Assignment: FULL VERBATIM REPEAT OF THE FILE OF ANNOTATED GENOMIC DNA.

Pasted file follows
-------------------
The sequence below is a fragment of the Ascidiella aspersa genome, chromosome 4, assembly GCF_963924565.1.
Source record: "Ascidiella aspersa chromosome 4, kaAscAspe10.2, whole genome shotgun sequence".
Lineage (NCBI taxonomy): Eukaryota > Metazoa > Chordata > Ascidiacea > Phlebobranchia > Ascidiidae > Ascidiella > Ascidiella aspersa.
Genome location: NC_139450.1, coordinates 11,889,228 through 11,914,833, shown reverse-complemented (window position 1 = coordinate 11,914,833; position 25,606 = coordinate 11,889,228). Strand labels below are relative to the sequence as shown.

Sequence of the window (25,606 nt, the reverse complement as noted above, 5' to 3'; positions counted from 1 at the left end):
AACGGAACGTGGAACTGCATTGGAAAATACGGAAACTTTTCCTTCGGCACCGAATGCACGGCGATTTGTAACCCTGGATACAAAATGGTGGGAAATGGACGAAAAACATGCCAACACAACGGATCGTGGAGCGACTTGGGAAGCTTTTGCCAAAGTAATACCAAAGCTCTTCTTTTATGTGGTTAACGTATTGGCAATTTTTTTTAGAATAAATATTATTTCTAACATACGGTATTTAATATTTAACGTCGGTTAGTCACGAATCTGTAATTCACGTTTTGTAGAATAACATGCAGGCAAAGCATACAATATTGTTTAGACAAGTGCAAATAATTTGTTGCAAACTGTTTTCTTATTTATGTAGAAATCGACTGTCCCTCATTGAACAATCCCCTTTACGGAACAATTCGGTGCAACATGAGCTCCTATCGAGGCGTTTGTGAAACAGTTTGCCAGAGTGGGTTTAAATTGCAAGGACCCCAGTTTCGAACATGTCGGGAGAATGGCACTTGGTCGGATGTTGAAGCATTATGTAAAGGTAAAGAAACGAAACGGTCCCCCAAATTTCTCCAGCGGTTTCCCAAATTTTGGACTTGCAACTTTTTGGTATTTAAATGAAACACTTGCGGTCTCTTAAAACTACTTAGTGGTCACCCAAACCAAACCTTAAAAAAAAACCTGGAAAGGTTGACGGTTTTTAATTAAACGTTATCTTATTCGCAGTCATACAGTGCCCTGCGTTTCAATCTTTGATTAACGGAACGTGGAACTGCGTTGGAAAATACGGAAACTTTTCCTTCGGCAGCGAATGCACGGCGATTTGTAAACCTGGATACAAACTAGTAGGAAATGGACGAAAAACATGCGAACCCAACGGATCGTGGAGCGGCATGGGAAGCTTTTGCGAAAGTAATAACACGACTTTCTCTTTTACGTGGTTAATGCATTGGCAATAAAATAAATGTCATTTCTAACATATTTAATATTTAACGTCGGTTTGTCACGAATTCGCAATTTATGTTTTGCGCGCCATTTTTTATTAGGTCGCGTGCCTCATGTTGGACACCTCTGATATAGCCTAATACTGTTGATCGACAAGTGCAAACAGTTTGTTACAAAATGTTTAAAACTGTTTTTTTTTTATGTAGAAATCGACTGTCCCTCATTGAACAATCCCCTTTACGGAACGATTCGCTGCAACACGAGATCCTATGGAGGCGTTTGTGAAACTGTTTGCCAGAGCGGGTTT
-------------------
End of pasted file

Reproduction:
The sequence below is a fragment of the Ascidiella aspersa genome, chromosome 4, assembly GCF_963924565.1.
Source record: "Ascidiella aspersa chromosome 4, kaAscAspe10.2, whole genome shotgun sequence".
Lineage (NCBI taxonomy): Eukaryota > Metazoa > Chordata > Ascidiacea > Phlebobranchia > Ascidiidae > Ascidiella > Ascidiella aspersa.
Genome location: NC_139450.1, coordinates 11,889,228 through 11,914,833, shown reverse-complemented (window position 1 = coordinate 11,914,833; position 25,606 = coordinate 11,889,228). Strand labels below are relative to the sequence as shown.

Sequence of the window (25,606 nt, the reverse complement as noted above, 5' to 3'; positions counted from 1 at the left end):
AACGGAACGTGGAACTGCATTGGAAAATACGGAAACTTTTCCTTCGGCACCGAATGCACGGCGATTTGTAACCCTGGATACAAAATGGTGGGAAATGGACGAAAAACATGCCAACACAACGGATCGTGGAGCGACTTGGGAAGCTTTTGCCAAAGTAATACCAAAGCTCTTCTTTTATGTGGTTAACGTATTGGCAATTTTTTTTAGAATAAATATTATTTCTAACATACGGTATTTAATATTTAACGTCGGTTAGTCACGAATCTGTAATTCACGTTTTGTAGAATAACATGCAGGCAAAGCATACAATATTGTTTAGACAAGTGCAAATAATTTGTTGCAAACTGTTTTCTTATTTATGTAGAAATCGACTGTCCCTCATTGAACAATCCCCTTTACGGAACAATTCGGTGCAACATGAGCTCCTATCGAGGCGTTTGTGAAACAGTTTGCCAGAGTGGGTTTAAATTGCAAGGACCCCAGTTTCGAACATGTCGGGAGAATGGCACTTGGTCGGATGTTGAAGCATTATGTAAAGGTAAAGAAACGAAACGGTCCCCCAAATTTCTCCAGCGGTTTCCCAAATTTTGGACTTGCAACTTTTTGGTATTTAAATGAAACACTTGCGGTCTCTTAAAACTACTTAGTGGTCACCCAAACCAAACCTTAAAAAAAAACCTGGAAAGGTTGACGGTTTTTAATTAAACGTTATCTTATTCGCAGTCATACAGTGCCCTGCGTTTCAATCTTTGATTAACGGAACGTGGAACTGCGTTGGAAAATACGGAAACTTTTCCTTCGGCAGCGAATGCACGGCGATTTGTAAACCTGGATACAAACTAGTAGGAAATGGACGAAAAACATGCGAACCCAACGGATCGTGGAGCGGCATGGGAAGCTTTTGCGAAAGTAATAACACGACTTTCTCTTTTACGTGGTTAATGCATTGGCAATAAAATAAATGTCATTTCTAACATATTTAATATTTAACGTCGGTTTGTCACGAATTCGCAATTTATGTTTTGCGCGCCATTTTTTATTAGGTCGCGTGCCTCATGTTGGACACCTCTGATATAGCCTAATACTGTTGATCGACAAGTGCAAACAGTTTGTTACAAAATGTTTAAAACTGTTTTTTTTTTATGTAGAAATCGACTGTCCCTCATTGAACAATCCCCTTTACGGAACGATTCGCTGCAACACGAGATCCTATGGAGGCGTTTGTGAAACTGTTTGCCAGAGCGGGTTT